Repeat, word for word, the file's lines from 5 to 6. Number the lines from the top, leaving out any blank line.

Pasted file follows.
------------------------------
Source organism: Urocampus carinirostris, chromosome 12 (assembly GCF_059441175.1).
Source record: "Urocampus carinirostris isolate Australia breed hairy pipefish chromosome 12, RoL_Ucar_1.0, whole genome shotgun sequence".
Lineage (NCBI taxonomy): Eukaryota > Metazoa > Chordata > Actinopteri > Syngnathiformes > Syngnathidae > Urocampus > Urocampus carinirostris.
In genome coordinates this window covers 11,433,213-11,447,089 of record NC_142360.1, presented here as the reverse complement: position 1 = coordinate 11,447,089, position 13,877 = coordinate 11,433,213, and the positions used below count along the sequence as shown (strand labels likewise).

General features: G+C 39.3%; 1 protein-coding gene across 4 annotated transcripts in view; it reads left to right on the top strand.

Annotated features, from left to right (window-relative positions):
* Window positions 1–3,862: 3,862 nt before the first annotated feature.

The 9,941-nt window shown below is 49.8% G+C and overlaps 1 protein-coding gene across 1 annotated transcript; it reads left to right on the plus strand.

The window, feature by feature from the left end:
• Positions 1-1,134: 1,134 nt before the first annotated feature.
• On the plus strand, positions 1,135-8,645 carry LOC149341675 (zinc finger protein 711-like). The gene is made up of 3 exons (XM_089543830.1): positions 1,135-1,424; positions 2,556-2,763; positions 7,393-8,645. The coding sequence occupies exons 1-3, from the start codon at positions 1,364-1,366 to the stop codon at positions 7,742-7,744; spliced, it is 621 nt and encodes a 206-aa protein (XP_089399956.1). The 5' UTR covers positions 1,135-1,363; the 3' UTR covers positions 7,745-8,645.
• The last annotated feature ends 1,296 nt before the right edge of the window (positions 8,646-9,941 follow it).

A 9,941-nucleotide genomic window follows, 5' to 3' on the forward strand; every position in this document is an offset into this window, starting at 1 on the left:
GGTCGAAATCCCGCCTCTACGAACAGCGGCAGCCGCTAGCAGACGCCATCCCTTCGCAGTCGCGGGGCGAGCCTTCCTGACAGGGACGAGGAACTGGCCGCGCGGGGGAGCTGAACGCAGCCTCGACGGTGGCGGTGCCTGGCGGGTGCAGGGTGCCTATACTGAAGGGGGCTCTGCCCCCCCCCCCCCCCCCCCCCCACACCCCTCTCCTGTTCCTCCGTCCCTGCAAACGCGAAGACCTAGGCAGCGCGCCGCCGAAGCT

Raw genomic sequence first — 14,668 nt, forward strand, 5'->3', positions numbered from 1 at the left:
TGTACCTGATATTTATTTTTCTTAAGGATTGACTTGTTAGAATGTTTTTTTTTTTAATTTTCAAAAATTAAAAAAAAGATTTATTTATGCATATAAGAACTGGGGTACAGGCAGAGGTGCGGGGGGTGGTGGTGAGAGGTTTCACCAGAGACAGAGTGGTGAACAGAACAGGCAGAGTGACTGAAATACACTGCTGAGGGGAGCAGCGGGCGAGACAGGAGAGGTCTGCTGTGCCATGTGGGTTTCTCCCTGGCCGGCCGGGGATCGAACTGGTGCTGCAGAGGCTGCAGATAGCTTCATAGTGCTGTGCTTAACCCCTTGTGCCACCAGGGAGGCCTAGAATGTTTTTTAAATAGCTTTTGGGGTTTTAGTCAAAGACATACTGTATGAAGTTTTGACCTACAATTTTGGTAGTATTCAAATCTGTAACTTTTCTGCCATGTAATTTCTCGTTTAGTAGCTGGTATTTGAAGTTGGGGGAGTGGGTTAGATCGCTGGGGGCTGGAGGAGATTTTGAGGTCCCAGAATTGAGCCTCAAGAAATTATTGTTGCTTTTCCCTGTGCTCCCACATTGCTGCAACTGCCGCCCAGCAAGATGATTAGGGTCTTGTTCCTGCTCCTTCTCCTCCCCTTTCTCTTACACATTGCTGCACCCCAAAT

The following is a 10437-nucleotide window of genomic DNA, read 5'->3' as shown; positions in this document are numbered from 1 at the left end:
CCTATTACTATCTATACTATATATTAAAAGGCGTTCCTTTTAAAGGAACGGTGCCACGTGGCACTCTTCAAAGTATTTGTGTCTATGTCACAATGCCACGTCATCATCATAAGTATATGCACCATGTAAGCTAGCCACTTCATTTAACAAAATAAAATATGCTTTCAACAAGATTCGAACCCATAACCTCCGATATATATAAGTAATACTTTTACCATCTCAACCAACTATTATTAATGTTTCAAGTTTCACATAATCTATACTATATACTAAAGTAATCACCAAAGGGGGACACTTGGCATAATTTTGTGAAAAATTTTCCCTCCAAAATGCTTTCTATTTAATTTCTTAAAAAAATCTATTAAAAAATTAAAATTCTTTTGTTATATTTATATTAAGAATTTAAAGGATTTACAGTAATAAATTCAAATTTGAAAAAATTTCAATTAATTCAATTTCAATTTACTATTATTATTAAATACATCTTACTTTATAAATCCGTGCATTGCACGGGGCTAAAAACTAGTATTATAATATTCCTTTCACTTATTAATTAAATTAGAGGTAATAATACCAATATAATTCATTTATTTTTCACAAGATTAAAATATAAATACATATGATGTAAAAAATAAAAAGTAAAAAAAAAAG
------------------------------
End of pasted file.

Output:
General features: G+C 39.3%; 1 protein-coding gene across 4 annotated transcripts in view; it reads left to right on the top strand.

Annotated features, from left to right (window-relative positions):